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Peatland Discovery Grant launched to support the next waves of peatland restoration

Posted by: , Posted on: - Categories: Climate change, Peat

The importance of peat for nature and for our climate have been making the headlines in recent weeks. With growing interest in restoring our peatlands, I am delighted to report that we are launching a new Discovery Grant today (7th July 2021) as a part of the Nature for Climate Peatland Restoration Grant Scheme (NCPGS).

Application of donor material to restore bare peat

The NCPGS is the result of a close and strong collaboration between Defra and Natural England.  It has been informed by the knowledge and experience of many organisations and stakeholders. We have designed the scheme to facilitate and fund the restoration of 35,000 ha of peatland by 2025 and to secure 9MT of carbon in the process. English peatlands are estimated to contain around 584 million tonnes of carbon, but in their degraded state it is estimated that peatlands in England emit some 10 million tonnes of carbon dioxide equivalent every year. We need and slow or halt that release of carbon.

This work is crucial to addressing climate change and the government’s ambitions for nature recovery, to secure our water resources and for flood risk mitigation for the benefit of the economy and society, as set out in the England Peat Action Plan.

Wet peatland with bog pools and Sphagnum, Keilder Mires

We opened the scheme for the first round of applications for Restoration Grants, aimed at meeting the capital costs of these works, in April this year.

However, this is not work for the faint-hearted.  Restoration is most effective when it is undertaken at a landscape scale.  Multiple issues need to be addressed, technical solutions need to be worked up and costed that are practical to deliver. It needs commitment from landowners and managers who need to work together across ownership boundaries, bring in additional finance and confirm how they will manage the land to maintain the benefits long into the future. The need to build capacity and confidence was a key finding of the Newcastle University study  Social barriers and opportunities to the implementation of the England Peat Strategy.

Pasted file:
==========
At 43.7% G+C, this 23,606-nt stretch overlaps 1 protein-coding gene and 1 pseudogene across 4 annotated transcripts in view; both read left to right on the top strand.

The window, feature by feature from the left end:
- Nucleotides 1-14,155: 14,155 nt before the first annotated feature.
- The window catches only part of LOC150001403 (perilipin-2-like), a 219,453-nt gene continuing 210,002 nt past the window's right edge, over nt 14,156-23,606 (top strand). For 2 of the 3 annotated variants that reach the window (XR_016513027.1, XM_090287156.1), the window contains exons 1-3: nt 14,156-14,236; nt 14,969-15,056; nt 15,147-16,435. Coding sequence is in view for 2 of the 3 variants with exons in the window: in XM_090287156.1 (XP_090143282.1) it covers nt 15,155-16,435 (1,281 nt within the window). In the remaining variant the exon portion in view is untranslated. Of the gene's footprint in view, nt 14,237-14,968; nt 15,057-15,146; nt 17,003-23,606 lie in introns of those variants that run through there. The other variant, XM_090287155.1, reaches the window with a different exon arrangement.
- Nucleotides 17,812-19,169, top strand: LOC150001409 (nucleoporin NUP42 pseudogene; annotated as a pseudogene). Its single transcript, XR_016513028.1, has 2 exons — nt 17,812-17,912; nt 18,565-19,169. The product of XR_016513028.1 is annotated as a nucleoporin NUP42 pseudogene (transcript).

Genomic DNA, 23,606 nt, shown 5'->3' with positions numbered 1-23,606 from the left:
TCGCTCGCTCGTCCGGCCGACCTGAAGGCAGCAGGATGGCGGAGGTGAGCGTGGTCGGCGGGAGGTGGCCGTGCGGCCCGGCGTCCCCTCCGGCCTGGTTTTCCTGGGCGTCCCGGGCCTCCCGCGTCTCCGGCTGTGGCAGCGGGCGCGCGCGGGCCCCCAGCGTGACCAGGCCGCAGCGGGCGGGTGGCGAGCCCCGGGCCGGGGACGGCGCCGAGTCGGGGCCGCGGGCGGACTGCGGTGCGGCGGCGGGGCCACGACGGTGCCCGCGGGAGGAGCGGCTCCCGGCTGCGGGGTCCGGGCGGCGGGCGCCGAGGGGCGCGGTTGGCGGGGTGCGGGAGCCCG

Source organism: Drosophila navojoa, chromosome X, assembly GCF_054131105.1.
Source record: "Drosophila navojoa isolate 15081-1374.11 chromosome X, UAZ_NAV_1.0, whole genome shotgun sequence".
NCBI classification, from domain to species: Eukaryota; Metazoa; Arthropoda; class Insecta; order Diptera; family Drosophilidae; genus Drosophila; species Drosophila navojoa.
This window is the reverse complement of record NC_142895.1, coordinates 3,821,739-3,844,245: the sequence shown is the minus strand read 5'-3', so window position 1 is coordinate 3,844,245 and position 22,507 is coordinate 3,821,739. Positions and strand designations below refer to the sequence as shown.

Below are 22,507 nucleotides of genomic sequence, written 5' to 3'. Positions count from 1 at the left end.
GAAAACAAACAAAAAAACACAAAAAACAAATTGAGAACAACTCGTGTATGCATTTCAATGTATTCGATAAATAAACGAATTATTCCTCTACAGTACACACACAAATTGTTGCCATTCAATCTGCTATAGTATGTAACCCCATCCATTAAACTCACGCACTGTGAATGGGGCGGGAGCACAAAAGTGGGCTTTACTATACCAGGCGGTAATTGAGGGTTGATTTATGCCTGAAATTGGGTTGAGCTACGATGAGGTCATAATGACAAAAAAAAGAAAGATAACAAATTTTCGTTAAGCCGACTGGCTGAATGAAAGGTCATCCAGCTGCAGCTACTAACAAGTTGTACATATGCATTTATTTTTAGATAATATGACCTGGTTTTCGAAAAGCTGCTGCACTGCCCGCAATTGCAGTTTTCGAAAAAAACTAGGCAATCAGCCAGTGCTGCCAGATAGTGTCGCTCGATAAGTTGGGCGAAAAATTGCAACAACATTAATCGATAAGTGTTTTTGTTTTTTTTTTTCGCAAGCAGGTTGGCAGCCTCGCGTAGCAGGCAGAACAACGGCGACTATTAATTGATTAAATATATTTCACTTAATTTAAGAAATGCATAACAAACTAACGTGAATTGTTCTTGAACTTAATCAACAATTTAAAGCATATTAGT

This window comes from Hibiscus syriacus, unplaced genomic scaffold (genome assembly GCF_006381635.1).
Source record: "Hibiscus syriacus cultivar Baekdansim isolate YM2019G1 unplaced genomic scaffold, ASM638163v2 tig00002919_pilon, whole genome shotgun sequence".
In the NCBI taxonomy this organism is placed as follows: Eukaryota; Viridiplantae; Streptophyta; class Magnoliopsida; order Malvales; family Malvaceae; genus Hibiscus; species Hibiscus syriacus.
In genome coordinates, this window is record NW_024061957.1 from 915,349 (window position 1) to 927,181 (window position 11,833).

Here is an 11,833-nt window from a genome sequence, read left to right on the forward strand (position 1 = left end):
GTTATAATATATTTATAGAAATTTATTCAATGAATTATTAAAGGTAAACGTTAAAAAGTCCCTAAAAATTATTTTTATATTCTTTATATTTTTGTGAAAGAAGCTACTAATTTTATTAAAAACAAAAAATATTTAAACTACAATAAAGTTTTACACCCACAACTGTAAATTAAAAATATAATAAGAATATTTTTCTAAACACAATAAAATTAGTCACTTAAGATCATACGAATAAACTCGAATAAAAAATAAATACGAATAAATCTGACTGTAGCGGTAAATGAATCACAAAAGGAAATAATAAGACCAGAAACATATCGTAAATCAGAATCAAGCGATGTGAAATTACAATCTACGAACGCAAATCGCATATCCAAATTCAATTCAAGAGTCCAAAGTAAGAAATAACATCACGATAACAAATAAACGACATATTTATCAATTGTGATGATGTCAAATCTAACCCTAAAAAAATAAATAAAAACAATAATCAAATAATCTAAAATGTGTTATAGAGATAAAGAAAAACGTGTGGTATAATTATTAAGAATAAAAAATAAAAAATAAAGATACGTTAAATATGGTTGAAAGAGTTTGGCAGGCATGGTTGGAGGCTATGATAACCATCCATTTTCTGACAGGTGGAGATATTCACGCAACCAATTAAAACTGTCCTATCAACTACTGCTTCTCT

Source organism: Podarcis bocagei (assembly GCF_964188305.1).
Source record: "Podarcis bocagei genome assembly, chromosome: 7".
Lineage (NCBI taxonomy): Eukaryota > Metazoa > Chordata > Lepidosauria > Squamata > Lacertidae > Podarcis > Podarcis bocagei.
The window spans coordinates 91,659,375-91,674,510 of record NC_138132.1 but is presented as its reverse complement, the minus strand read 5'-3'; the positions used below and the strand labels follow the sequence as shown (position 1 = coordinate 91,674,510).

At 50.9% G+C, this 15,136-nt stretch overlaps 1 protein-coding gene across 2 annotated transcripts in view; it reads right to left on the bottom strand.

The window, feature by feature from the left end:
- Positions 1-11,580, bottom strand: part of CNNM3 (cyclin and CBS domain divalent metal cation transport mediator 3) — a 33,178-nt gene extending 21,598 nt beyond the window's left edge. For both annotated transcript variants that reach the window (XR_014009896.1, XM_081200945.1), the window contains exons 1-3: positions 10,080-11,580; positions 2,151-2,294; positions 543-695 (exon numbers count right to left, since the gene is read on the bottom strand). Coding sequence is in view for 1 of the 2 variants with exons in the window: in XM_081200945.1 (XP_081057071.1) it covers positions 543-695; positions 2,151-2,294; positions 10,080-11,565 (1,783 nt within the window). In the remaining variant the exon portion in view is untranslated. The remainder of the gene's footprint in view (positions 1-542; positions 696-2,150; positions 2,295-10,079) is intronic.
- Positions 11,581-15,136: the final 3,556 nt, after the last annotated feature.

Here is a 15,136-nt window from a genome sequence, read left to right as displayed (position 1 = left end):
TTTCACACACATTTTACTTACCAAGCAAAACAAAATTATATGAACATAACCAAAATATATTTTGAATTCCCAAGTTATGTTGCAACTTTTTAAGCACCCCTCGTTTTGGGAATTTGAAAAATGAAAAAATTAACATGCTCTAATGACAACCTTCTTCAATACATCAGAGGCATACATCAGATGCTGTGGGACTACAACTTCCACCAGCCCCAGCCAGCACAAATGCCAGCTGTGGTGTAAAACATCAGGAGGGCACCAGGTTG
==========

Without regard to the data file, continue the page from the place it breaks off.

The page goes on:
Creation of bunds on lowland bog

Now, professional bodies, landowners and land managers will be able to apply for Discovery Grants to support the development of their partnerships and to bring forward their proposals to restore areas of peatland. The Discovery Grants will enable people to develop new and ever more progressive and exciting applications for main Restoration Grant awards.

And I’m very pleased to report that we are off to a promising start.  The window for submitting bids for the first round of main grant awards closed on the 25th July. We have received a diverse range of applications, with ambitious proposals that span both upland and lowland areas. These have largely come from the established and experienced peat partnerships. Proposals include works to restore the waterlogged conditions essential to forming and maintaining peat, re-introducing Sphagnum mosses and other peat-forming species and tackling peat erosion. We are now evaluating these applications and will make further announcements once we have determined how the first round of grants will be awarded.

Creation of bunds in the uplands to prevent sub-surface flow

The Discovery Grants will enable new partnerships to form so we can extend the scope of restoration into new areas and, potentially, tackle more challenging situations with innovative schemes.

We won’t stop here though: we are already thinking ahead to look for ways we can incentivise more land managers to adopt carbon-friendly practices as part of profitable commercial enterprises and contribute to the green recovery.

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  1. Comment by Adrian posted on

    This is great news! You talk of incentivising landowners to adopt carbon friendly practices. But what about adopting the 'polluter pays' principle?